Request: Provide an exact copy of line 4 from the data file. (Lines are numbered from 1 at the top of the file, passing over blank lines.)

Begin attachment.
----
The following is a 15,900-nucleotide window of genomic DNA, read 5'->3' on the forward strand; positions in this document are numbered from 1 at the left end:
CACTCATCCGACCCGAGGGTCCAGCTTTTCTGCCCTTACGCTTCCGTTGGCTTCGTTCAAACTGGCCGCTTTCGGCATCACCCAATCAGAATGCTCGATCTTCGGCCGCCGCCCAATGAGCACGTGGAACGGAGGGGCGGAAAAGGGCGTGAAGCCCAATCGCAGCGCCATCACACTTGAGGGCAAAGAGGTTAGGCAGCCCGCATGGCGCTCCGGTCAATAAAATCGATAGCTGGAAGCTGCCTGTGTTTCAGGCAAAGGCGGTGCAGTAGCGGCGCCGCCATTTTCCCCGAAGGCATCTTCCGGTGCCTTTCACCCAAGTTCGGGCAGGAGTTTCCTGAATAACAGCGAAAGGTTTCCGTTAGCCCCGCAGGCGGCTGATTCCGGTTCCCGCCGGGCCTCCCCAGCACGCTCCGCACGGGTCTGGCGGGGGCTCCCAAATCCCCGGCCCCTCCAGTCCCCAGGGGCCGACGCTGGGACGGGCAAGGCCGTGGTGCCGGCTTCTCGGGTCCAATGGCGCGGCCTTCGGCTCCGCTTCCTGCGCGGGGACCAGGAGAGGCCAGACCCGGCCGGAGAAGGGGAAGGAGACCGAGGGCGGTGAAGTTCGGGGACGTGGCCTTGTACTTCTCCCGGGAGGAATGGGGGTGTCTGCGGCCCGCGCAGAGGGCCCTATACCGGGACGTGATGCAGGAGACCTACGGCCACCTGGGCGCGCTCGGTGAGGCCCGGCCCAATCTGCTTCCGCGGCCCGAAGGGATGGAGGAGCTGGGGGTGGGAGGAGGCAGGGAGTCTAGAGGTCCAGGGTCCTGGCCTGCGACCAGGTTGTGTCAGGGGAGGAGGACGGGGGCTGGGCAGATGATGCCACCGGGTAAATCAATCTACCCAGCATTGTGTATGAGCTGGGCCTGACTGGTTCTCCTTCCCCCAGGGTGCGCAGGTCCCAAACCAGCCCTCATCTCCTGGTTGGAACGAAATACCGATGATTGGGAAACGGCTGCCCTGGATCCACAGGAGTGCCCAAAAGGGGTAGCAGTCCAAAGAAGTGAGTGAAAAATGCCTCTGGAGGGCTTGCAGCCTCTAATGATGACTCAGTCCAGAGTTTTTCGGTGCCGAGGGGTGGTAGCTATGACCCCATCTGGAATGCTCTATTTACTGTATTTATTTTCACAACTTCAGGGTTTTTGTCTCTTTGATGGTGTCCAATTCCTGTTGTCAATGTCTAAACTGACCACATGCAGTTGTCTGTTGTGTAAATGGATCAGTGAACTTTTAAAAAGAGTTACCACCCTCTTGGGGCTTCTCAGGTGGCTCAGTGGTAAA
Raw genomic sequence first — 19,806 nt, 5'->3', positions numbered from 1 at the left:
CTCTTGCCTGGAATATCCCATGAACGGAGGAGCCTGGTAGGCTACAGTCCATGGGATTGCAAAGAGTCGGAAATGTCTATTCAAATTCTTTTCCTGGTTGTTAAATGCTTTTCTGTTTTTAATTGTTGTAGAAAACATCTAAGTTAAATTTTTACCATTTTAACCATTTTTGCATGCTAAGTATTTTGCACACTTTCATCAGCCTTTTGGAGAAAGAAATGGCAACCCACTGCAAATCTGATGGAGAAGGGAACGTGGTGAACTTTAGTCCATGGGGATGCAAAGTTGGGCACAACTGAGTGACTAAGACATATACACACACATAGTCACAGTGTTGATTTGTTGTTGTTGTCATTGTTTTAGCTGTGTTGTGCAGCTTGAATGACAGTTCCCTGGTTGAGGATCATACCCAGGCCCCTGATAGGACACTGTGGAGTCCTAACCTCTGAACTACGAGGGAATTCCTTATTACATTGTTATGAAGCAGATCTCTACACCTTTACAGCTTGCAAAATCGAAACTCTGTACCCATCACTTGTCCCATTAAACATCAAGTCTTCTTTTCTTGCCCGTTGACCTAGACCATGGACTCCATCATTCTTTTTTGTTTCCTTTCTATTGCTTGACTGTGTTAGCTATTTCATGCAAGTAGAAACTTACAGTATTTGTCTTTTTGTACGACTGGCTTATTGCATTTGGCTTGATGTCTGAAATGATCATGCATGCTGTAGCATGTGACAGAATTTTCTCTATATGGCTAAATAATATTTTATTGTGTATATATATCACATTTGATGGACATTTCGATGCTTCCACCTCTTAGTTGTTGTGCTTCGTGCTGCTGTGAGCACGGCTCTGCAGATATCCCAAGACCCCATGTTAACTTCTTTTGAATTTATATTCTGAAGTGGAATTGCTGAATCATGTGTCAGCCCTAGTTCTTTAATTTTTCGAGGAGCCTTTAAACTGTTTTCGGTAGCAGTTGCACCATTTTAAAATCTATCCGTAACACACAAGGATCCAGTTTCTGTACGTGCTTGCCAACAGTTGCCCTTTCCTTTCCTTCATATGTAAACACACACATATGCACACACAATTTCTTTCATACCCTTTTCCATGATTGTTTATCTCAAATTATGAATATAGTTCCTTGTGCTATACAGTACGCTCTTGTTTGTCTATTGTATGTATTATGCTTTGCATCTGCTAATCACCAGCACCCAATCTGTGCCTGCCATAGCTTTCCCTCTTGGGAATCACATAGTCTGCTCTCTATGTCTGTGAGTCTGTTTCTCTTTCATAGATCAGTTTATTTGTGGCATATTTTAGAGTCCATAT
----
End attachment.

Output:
CTCTTGCCTGGAATATCCCATGAACGGAGGAGCCTGGTAGGCTACAGTCCATGGGATTGCAAAGAGTCGGAAATGTCTATTCAAATTCTTTTCCTGGTTGTTAAATGCTTTTCTGTTTTTAATTGTTGTAGAAAACATCTAAGTTAAATTTTTACCATTTTAACCATTTTTGCATGCTAAGTATTTTGCACACTTTCATCAGCCTTTTGGAGAAAGAAATGGCAACCCACTGCAAATCTGATGGAGAAGGGAACGTGGTGAACTTTAGTCCATGGGGATGCAAAGTTGGGCACAACTGAGTGACTAAGACATATACACACACATAGTCACAGTGTTGATTTGTTGTTGTTGTCATTGTTTTAGCTGTGTTGTGCAGCTTGAATGACAGTTCCCTGGTTGAGGATCATACCCAGGCCCCTGATAGGACACTGTGGAGTCCTAACCTCTGAACTACGAGGGAATTCCTTATTACATTGTTATGAAGCAGATCTCTACACCTTTACAGCTTGCAAAATCGAAACTCTGTACCCATCACTTGTCCCATTAAACATCAAGTCTTCTTTTCTTGCCCGTTGACCTAGACCATGGACTCCATCATTCTTTTTTGTTTCCTTTCTATTGCTTGACTGTGTTAGCTATTTCATGCAAGTAGAAACTTACAGTATTTGTCTTTTTGTACGACTGGCTTATTGCATTTGGCTTGATGTCTGAAATGATCATGCATGCTGTAGCATGTGACAGAATTTTCTCTATATGGCTAAATAATATTTTATTGTGTATATATATCACATTTGATGGACATTTCGATGCTTCCACCTCTTAGTTGTTGTGCTTCGTGCTGCTGTGAGCACGGCTCTGCAGATATCCCAAGACCCCATGTTAACTTCTTTTGAATTTATATTCTGAAGTGGAATTGCTGAATCATGTGTCAGCCCTAGTTCTTTAATTTTTCGAGGAGCCTTTAAACTGTTTTCGGTAGCAGTTGCACCATTTTAAAATCTATCCGTAACACACAAGGATCCAGTTTCTGTACGTGCTTGCCAACAGTTGCCCTTTCCTTTCCTTCATATGTAAACACACACATATGCACACACAATTTCTTTCATACCCTTTTCCATGATTGTTTATCTCAAATTATGAATATAGTTCCTTGTGCTATACAGTACGCTCTTGTTTGTCTATTGTATGTATTATGCTTTGCATCTGCTAATCACCAGCACCCAATCTGTGCCTGCCATAGCTTTCCCTCTTGGGAATCACATAGTCTGCTCTCTATGTCTGTGAGTCTGTTTCTCTTTCATAGATCAGTTTATTTGTGGCATATTTTAGAGTCCATAT